Data rate governs the speed of data transmission. A very important consideration in data communication is how fast we can send data, in bits per second, over a channel. Data rate depends upon 3 factors:
- The bandwidth available
- Number of levels in digital signal
- The quality of the channel – level of noise
Two theoretical formulas were developed to calculate the data rate: one by Nyquist for a noiseless channel, another by Shannon for a noisy channel.
- Noiseless Channel : Nyquist Bit Rate –
For a noiseless channel, the Nyquist bit rate formula defines the theoretical maximum bit rate
BitRate = 2 * Bandwidth * log2(L)
In the above equation, bandwidth is the bandwidth of the channel, L is the number of signal levels used to represent data, and BitRate is the bit rate in bits per second.
Bandwidth is a fixed quantity, so it cannot be changed. Hence, the data rate is directly proportional to the number of signal levels.
Note –Increasing the levels of a signal may reduce the reliability of the system.
Input1 : Consider a noiseless channel with a bandwidth of 3000 Hz transmitting a signal with two signal levels. What can be the maximum bit rate?
Output1 : BitRate = 2 * 3000 * log2(2) = 6000bps
Input2 : We need to send 265 kbps over a noiseless channel with a bandwidth of 20 kHz. How many signal levels do we need?
Output2 : 265000 = 2 * 20000 * log2(L)
log2(L) = 6.625
L = 26.625 = 98.7 levels
- Noisy Channel : Shannon Capacity –
In reality, we cannot have a noiseless channel; the channel is always noisy. Shannon capacity is
used, to determine the theoretical highest data rate for a noisy channel:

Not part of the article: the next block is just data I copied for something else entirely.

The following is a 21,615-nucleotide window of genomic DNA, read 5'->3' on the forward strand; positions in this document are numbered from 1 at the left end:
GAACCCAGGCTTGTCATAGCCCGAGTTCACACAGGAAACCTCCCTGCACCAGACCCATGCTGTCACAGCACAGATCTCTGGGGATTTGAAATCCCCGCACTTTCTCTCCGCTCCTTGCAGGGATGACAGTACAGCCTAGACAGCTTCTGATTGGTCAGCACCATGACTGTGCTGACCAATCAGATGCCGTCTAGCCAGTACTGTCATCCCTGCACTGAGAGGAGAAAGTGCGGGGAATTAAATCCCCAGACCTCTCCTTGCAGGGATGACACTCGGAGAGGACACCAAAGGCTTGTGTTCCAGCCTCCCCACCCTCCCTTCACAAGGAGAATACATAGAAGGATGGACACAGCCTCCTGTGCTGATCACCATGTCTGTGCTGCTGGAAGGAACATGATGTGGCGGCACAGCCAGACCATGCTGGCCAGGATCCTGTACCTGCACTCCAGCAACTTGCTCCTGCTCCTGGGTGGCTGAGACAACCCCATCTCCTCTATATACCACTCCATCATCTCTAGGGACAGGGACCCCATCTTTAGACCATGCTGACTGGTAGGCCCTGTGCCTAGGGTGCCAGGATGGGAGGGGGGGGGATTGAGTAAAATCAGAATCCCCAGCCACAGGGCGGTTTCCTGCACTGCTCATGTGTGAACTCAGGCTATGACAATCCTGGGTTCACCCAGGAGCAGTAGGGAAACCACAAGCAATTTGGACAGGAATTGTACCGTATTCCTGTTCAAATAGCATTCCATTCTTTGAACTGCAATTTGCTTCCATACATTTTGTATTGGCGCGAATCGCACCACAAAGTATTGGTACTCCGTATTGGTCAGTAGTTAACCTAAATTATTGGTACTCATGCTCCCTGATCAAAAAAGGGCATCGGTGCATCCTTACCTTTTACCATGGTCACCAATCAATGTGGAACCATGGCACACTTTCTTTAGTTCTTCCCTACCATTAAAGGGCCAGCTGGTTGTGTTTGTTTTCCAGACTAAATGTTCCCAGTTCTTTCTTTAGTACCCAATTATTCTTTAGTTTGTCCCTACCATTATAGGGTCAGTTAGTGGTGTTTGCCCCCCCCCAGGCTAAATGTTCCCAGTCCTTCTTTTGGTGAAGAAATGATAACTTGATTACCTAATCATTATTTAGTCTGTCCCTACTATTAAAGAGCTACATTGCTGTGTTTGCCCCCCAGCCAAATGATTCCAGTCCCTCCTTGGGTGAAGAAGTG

Capacity = bandwidth * log2(1 + SNR)
In the above equation, bandwidth is the bandwidth of the channel, SNR is the signal-to-noise ratio, and capacity is the capacity of the channel in bits per second.
Bandwidth is a fixed quantity, so it cannot be changed. Hence, the channel capacity is directly proportional to the power of the signal, as SNR = (Power of signal) / (power of noise).
The signal-to-noise ratio (S/N) is usually expressed in decibels (dB) given by the formula:
10 * log10(S/N)
so for example a signal-to-noise ratio of 1000 is commonly expressed as:
10 * log10(1000) = 30 dB.
Input1 : A telephone line normally has a bandwidth of 3000 Hz (300 to 3300 Hz) assigned for data communication. The SNR is usually 3162. What will be the capacity for this channel?
Output1 : C = 3000 * log2(1 + SNR) = 3000 * 11.62 = 34860 bps
Input2 : The SNR is often given in decibels. Assume that SNR(dB) is 36 and the channel bandwidth is 2 MHz. Calculate the theoretical channel capacity.
Output2 : SNR(dB) = 10 * log10(SNR)
SNR = 10(SNR(dB)/10)
SNR = 103.6 = 3981
Hence, C = 2 * 106 * log2(3982) = 24 MHz
Data Communications and Networking – Book
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- Capacity of a channel in Computer Network
- Difference between Bit Rate and Baud Rate
- Difference between Bandwidth and Data Rate
- What is EDGE(Enhanced Data Rate for GSM Evolution)?
- Difference between Fixed and Dynamic Channel Allocations
- Multiplexing (Channel Sharing) in Computer Network
- Channel Allocation Problem in Computer Network
- Channel Allocation Strategies in Computer Network
- Acquiring Channel in CSMA/CD
- Link Access Protocol D-channel (LAPD)
- Fundamentals of Fibre Channel
- Data Abstraction and Data Independence
- Difference between Data Privacy and Data Security
- Difference between Data Privacy and Data Protection
- Data Structures and Algorithms | Set 1
- Data Structures and Algorithms | Set 3
- Data Structures and Algorithms | Set 2
- Data Structures and Algorithms | Set 4
- Data Structures and Algorithms | Set 5
- Data Structures and Algorithms | Set 6
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